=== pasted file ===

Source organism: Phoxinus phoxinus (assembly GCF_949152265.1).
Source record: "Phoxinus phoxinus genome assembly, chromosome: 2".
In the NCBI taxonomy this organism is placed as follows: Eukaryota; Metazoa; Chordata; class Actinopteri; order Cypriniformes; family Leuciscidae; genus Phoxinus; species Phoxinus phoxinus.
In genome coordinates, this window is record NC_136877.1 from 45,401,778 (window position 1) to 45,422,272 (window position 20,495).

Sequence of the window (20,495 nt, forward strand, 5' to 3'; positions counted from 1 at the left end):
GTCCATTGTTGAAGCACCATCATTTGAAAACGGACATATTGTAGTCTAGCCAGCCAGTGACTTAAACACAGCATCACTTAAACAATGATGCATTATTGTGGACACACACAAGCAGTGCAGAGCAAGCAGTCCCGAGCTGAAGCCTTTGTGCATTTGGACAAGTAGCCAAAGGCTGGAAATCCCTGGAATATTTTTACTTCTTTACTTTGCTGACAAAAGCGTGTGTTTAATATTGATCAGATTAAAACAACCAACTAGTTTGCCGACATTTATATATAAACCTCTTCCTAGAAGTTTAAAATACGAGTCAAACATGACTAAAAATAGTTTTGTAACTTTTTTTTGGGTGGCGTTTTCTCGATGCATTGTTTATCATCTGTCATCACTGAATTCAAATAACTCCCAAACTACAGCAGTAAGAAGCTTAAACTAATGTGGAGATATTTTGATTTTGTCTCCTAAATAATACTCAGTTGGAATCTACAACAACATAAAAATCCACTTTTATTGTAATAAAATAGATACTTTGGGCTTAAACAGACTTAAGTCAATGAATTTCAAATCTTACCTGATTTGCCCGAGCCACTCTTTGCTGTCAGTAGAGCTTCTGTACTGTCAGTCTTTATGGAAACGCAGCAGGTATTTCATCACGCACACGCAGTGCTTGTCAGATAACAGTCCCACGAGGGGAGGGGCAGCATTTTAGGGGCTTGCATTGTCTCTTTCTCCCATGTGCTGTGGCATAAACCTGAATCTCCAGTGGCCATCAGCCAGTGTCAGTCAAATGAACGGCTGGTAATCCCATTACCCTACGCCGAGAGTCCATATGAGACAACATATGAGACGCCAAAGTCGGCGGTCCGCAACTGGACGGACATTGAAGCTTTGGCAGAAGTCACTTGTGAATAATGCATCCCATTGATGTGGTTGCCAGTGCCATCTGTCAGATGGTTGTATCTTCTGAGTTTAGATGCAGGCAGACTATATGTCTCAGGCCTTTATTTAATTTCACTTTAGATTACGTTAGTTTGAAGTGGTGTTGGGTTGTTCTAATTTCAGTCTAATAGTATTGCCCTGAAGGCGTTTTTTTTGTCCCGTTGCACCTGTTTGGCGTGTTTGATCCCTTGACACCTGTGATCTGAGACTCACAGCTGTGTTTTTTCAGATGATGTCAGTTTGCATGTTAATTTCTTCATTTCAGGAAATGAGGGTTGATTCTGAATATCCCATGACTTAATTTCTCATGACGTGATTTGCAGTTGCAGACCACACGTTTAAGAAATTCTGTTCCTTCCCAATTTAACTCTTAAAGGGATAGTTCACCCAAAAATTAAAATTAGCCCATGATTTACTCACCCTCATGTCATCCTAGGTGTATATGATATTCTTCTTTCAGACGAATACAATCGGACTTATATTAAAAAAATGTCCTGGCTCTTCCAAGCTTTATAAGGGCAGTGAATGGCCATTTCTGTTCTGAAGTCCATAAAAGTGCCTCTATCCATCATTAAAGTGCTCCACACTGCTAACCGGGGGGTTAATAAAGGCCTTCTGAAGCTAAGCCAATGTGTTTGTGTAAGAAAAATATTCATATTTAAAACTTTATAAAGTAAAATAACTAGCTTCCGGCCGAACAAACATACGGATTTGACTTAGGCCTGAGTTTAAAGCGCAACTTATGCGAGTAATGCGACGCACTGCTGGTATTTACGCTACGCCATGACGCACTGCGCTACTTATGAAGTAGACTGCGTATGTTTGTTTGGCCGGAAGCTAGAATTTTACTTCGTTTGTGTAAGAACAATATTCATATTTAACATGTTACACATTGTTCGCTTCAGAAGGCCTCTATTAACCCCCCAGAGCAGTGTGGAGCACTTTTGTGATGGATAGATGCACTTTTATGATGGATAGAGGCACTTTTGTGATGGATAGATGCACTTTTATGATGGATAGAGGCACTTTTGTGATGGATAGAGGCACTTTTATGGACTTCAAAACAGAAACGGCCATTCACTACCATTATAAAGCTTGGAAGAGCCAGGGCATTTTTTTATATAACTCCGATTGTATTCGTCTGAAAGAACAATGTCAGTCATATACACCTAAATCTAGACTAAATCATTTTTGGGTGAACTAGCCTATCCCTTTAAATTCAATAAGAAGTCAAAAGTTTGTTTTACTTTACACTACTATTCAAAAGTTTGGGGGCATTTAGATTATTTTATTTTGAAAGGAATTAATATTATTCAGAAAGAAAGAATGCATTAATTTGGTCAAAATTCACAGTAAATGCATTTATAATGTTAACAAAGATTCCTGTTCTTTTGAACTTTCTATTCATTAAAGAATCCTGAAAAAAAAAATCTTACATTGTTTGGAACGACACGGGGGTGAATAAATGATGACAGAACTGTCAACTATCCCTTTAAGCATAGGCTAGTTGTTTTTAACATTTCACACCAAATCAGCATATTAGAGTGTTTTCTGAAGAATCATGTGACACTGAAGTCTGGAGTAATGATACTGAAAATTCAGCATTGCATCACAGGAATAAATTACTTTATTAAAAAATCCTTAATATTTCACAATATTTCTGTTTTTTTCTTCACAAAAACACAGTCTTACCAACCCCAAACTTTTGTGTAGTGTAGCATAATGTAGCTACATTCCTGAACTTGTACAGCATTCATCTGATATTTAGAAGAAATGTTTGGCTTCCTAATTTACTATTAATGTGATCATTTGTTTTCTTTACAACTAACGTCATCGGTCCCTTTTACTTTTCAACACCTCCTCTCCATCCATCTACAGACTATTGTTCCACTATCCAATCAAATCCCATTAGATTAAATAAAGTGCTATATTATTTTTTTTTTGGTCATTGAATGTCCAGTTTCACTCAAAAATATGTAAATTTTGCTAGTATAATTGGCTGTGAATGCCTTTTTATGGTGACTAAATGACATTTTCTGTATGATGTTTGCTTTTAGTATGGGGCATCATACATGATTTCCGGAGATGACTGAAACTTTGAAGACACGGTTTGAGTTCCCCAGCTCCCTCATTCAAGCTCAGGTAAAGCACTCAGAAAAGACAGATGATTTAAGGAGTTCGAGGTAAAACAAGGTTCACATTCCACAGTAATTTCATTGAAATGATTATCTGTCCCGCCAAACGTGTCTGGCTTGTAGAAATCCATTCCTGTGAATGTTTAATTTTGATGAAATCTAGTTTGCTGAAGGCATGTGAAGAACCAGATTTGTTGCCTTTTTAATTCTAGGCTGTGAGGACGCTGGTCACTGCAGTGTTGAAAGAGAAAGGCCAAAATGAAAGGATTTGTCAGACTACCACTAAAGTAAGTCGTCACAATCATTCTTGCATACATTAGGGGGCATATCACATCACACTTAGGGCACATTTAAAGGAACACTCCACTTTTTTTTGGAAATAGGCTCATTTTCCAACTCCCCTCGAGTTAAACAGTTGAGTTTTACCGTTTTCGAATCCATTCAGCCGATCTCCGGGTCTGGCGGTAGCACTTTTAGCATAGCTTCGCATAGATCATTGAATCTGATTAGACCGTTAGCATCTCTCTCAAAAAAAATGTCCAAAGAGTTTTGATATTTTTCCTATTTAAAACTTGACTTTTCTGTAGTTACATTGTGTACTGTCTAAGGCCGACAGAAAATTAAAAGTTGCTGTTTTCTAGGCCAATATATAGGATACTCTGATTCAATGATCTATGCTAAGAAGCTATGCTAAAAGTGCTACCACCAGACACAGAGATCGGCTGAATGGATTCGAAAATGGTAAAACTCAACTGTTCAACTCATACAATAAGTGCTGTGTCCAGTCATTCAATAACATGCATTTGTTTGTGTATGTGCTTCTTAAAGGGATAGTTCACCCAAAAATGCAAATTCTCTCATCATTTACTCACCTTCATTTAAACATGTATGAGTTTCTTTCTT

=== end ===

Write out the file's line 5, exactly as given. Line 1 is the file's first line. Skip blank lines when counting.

Sequence of the window (20,495 nt, forward strand, 5' to 3'; positions counted from 1 at the left end):